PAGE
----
It wasn’t all play on this brisk autumn morning.
Before picking their own pumpkin from the patch or running through a sorghum maze or racing pedal carts on a dirt track, this group of Buhler Grade School students got a quick lesson.
Growing pumpkins isn’t necessarily easy. And pumpkins don’t just appear in the store.
At P&M Pumpkin Ranch near Moundridge, operators Jamie and Tim Kaminkow are determined to go beyond just giving kids an opportunity to pluck pumpkins, the Hutchinson News reports.
In a world where those involved in production agriculture make up 2 percent of the population, the Kaminkows saw an opportunity to turn their little McPherson County farm into a fall destination and allow their visitors to reconnect to their agricultural roots.
On Tuesday, first-graders sat in a metal shed turned classroom learning about the growth cycle of a pumpkin, the different varieties and the effort it takes to grow pumpkins.
When school let out for the summer, Jamie Kaminkow told the kids that she and her husband and their two daughters, Paityn, 10, and Macy, 7, planted 8,000 pumpkin seeds across five acres. They spent the summer weeding and caring for their crop.
It was all in preparation for the nearly 1,000 school kids who will trek through their farm this fall, along with the countless families yearning for a trip to the country.
Jamie Kaminkow recalled the comments from county officials when she and her husband presented them with their plan for the acreage.
“They said how excited they were that we were providing a place for city kids to come to the farm,” she said.
For two seasons, the Kaminkows have opened their farm to the masses. Along the banks of Turkey Creek, kids can feed fish in the pond and roast marshmallows over an open fire. They can climb to the top of a mound of earth and slide through it on a sled. There is a nature trail along the creek, a cart track to race on, a petting zoo and a barrel train, along with a giant jumping pad and a sorghum maze.
Most importantly, families can scramble through five acres of pumpkins and pluck a favorite.
“Our reasons for starting this were threefold,” Jamie Kaminkow said. “We wanted a way to generate income from home; we wanted to give back what God has given to us; and we wanted to teach our girls the value of hard work.”
The couple, who have an erosion control business, always wanted to get back into farming. Jamie grew up on a farm near Inman and Tim helped his parents on their Maryland Christmas tree farm.
They began researching pumpkin varieties and formulating a plan — naming the patch after their children. Besides typical orange pumpkins, the couple also planted specialty pumpkins, including white and pink ones. In all, they have 50 different varieties of pumpkins and gourds, Jamie Kaminkow said.
And it isn’t easy. It is hard work — and a lot of it — especially since their season lasts just five or six weeks.
It’s part of what they try to get through to the students, said Kaminkow. Older classes play a game where they are operating their own farm. But like any farm, the teams get a loan from the bank and are faced with roadblocks, whether it is the expense of spraying for bugs on their cucumber plants or losing everything after a hailstorm comes through and damages the entire crop.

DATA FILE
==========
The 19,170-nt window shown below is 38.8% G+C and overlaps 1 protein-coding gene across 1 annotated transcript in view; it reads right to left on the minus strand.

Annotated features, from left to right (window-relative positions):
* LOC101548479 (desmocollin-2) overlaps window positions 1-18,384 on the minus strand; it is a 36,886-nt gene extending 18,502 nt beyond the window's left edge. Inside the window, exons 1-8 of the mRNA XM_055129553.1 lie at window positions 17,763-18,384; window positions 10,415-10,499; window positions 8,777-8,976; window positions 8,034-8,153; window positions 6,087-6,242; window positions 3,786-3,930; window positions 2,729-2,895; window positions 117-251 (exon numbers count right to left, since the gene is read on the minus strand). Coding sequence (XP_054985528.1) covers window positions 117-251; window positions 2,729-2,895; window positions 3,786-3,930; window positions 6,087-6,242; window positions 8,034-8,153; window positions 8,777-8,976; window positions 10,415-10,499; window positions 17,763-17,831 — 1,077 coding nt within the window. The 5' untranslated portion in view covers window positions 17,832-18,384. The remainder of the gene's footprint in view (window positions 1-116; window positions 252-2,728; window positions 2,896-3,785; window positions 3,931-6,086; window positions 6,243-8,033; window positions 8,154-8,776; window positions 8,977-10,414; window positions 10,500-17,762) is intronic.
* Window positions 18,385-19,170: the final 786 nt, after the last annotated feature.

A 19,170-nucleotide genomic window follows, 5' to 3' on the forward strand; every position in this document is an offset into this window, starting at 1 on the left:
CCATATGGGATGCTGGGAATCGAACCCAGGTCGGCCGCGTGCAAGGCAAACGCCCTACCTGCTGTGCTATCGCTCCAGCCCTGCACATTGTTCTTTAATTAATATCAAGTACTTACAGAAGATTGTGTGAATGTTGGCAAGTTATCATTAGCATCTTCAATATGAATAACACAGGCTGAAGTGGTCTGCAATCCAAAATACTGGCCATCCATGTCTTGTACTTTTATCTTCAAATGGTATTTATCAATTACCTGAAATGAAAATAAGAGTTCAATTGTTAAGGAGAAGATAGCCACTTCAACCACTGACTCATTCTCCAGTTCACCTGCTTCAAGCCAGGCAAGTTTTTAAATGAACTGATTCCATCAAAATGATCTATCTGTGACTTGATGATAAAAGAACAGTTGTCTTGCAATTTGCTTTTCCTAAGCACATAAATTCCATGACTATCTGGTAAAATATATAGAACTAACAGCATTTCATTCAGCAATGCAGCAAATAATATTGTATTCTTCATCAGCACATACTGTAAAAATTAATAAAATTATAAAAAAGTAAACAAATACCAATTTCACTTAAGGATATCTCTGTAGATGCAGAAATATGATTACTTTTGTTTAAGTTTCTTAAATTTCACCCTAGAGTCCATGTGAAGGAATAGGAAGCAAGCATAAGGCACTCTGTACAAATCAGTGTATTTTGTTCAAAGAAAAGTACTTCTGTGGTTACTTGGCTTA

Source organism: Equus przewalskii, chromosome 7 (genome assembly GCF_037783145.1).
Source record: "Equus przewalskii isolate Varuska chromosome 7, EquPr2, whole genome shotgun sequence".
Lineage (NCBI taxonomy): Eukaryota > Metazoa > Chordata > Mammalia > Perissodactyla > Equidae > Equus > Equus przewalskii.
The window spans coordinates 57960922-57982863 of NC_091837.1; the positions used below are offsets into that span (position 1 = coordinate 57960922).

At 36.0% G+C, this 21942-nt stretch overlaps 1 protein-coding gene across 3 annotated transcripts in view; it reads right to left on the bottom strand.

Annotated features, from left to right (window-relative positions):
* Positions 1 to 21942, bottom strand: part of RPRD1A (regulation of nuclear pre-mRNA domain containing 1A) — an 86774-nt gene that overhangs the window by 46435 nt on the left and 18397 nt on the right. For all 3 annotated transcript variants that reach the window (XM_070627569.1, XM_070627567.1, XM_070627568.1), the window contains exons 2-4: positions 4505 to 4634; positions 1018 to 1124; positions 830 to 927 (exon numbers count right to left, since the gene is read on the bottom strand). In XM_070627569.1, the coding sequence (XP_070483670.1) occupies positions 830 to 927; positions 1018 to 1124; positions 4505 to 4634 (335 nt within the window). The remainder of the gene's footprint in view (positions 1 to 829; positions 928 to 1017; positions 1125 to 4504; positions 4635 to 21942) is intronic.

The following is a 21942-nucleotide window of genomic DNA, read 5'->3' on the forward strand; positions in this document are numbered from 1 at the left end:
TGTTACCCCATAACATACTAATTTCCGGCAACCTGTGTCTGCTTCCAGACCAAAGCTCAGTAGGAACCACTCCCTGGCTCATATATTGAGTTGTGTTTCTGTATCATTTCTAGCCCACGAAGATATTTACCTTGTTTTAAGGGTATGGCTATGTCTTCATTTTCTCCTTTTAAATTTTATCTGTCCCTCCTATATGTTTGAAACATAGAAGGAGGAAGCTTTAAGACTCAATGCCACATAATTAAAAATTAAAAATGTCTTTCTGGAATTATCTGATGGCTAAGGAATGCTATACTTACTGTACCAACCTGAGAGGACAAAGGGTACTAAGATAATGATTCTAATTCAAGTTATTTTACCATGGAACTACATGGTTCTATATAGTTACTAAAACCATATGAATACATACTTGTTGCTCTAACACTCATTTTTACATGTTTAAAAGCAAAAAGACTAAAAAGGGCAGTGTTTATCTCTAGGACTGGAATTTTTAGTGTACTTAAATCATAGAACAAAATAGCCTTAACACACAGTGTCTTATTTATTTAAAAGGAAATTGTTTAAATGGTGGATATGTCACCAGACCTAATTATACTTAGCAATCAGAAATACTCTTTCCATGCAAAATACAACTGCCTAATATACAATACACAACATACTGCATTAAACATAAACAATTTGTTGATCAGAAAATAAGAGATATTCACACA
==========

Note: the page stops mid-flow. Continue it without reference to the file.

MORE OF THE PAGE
“Whoever has the most cash wins,” Kaminkow said, but added she stresses “that doesn’t mean they are better farms than the other team.”
It’s a short season, but it is worth it, Kaminkow said. By Nov. 1, thousands will have trekked through P&M Pumpkin Ranch’s gates, enjoying the changing fall colors and, for these Buhler first-graders, a simple class in Agriculture 101.
The pumpkin patch’s educator, Rachel Ediger, talked to the students about how a pumpkin grows and develops — from bees pollinating the flowers to the day they are ripe for the plucking, with the students marching to the patch to find a pumpkin after the morning lesson.
“Look at my pumpkin,” exclaimed Reyne Kaufman, who hoisted her orange sphere up for her teacher, Christine Schletzbaum, to see.
Schletzbaum said she had prepared the students for the field trip beforehand by reading about pumpkins. The class won’t take its pumpkins home just yet, she added. They will stay in the classroom one more day so her class can use them during math time.
“I like that they have so much for (the kids) to learn and do here,” she said.
She watched as her students rode sleds down the earth tunnel slide. A few were playing in a corn pile. Others were riding carts around the track.
“I don’t have a license, but anyway, I’m a good driver,” yelled Addy Tech as she pedaled ahead of the rest of the pack.
Parent Justin Gray, of Hutchinson, said he brought his son, Jerrick, to the patch last year and enjoyed it. The family gardens, he said, but they aren’t around farming much.
“He loves being out here,” Gray said, adding that for the class, “It’s good to get the kids out here.”
Jamie Kaminkow said it is a blessing to see how the farm has grown in just two short years and all the people who are enjoying it. She noted a question posed by one class — about why her family chose pumpkins.
She reflected for a moment before answering.
“We didn’t choose pumpkins,” she said at last. “They chose us.”